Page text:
The other important dynamic set operation is finding Minimum and Maximum key respectively. The binary search tree properties guarantees that the minimum key is located at the left-most node and the maximum key is located at the right-most node. Figure 2.2.6
presents the algorithm for finding minimum and maximum keys.

The other dynamic set operations on a binary search tree are finding the Predecessor and Successor keys. The successor of node x is the node y such that key[y] is the smallest key greater than key[x]. The successor of the largest key is NIL. The search for successor key consists of two cases:

If node x has a non-empty right sub-tree, then x’s successor is the minimum in the right sub-tree of x.

If node x has an empty right sub-tree, then

As long as we move to the left up the tree (move up through right children), we are visiting smaller keys.

x’s successor y is the node that x is the predecessor of (x is the maximum in y’s left sub-tree).
That is, x’s successor y, is the lowest ancestor of x whose left child is also an ancestor of x.

Figure 2.2.7
presents the pseudo-code for the successor operation. The code for predecessor operation is symmetric. The running time is both cases is O(h).

Insertion is also an important dynamic set operation on binary search tree. The insertion operation changes the dynamic set represented by a BST. The operation should ensure the binary search tree properties holds after a change. Generally, insertion is easier than deletion. Figure 2.2.8
presents the pseudo-code for insertion operation.

The analysis of insertion operation is as follows:

Initialization takes O(1)

The while loop in lines 3-7 searches for place to insert z, maintaining parent y. This takes O(h) time.

Lines 8-13 insert the value in O(1).

Thus, overall it takes O(h) time to insert a node.

The delete operation in a BST is somehow involving. The BST deletion operation Tree-Delete (T, x) considers three cases:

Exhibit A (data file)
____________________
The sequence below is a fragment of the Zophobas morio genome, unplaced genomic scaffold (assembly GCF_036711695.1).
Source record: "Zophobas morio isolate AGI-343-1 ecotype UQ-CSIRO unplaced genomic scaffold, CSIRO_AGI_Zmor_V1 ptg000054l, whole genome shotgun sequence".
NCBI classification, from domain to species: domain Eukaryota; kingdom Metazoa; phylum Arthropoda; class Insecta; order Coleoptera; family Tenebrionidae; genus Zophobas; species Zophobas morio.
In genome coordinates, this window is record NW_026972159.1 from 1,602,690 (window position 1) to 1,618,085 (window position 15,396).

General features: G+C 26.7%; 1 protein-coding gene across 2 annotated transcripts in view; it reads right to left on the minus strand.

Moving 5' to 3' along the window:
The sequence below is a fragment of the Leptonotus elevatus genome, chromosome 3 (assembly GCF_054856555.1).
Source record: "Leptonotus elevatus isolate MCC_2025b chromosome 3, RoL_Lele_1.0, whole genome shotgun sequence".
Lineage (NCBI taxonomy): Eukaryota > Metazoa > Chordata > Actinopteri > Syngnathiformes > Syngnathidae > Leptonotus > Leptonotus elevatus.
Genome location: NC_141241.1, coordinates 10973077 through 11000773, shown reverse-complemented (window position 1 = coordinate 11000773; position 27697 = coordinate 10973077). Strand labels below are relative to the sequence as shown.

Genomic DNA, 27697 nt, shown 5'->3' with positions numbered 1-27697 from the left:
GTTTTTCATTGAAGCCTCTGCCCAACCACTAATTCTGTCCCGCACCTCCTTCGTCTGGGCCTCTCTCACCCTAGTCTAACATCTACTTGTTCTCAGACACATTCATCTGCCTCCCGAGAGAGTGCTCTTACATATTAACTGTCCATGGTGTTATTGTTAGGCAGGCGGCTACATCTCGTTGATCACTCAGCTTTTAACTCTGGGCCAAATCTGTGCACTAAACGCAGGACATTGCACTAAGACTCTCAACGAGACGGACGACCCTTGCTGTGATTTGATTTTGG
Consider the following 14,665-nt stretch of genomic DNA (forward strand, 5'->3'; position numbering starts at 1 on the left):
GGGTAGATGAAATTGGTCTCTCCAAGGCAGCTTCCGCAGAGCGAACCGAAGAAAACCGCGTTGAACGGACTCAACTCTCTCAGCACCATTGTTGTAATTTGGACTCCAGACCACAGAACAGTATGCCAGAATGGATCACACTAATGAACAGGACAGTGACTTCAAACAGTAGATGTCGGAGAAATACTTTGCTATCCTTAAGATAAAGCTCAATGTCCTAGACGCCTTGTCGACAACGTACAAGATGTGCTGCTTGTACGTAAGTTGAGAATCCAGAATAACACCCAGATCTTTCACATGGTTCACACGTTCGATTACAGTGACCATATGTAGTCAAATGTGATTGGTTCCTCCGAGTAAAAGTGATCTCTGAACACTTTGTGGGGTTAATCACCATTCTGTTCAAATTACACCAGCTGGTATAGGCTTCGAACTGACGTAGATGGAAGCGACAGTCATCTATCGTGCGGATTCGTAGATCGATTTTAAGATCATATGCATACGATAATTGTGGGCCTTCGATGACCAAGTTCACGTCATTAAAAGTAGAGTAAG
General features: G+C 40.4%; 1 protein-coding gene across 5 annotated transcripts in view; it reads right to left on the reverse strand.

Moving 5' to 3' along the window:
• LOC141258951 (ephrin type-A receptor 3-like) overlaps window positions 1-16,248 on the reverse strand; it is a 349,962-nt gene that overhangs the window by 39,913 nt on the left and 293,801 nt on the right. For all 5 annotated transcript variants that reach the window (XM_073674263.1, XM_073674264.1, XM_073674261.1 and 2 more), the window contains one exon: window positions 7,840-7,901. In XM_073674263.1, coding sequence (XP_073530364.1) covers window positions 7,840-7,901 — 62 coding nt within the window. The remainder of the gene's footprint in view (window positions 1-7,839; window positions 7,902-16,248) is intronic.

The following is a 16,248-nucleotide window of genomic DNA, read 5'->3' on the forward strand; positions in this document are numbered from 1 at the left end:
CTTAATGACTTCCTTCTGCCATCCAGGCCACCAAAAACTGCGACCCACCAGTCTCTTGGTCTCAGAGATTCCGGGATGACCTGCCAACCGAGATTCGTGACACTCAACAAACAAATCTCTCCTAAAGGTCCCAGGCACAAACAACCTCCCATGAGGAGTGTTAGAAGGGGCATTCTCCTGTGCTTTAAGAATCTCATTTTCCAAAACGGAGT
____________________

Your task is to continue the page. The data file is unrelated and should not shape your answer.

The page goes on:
case 0 : if x has no children then remove x

case 1 : if x has one child then make p[x] point to child

case 2 : if x has two children (sub-trees), then swap x with its successor and perform case 0 or case 1 to delete it.

Overall delete operation takes O(h) time to delete a node. The pseudo-code for deleting a key in a BST is presented below:

Tree-Delete(T, z)
/* Determine which node to splice out: either z or z’s successor. */
if left[z] = NIL or right[z] = NIL
then y ← z
else y ← Tree-Successor[z]
/* Set x to a non-NIL child of x, or to NIL if y has no children. */
if left[y] ≠ NIL
then x ← left[y]
else x ← right[y]
/* y is removed from the tree by manipulating pointers of p[y] and x */
if x ≠ NIL
then p[x] ← p[y]
if p[y] = NIL
then root[T] ← x
else if y ← left[p[i]]
then left[p[y]] ← x
else right[p[y]] ← x
/* If z’s successor was spliced out, copy its data into z */
if y ≠ z
then key[z] ← key[y]
copy y’s satellite data into z.
return y

How do we know that case 2 should go to case 0 or case 1 instead of back to case 2? Due to the fact that when x has 2 children, its successor is the minimum in its right sub-tree, and that successor has no left child (hence 0 or 1 child). Equivalently, we could swap with predecessor instead of successor. It might be good to alternate to avoid creating unbalanced tree.

Conclusion

In this activity binary search trees were presented. Binary search trees is among advanced data structures of practical interest due to the efficiency of its basic operations including search and insert that make it attractive for implementing dictionaries and priority queues.

Assessment

Explain each of the following terms:

Binary tree

Binary search tree

In-order tree traversal

Draw the BST that results when you insert items with keys

A F R I C A N V I R T U A L U N I V E R S I T Y

in that order into an initially empty tree.

Suppose we have integer values between 1 and 1000 in a BST and search for 363. Which of the following cannot be the sequence of keys examined (Hint: Draw the BST as if you were tracing the keys in the order given).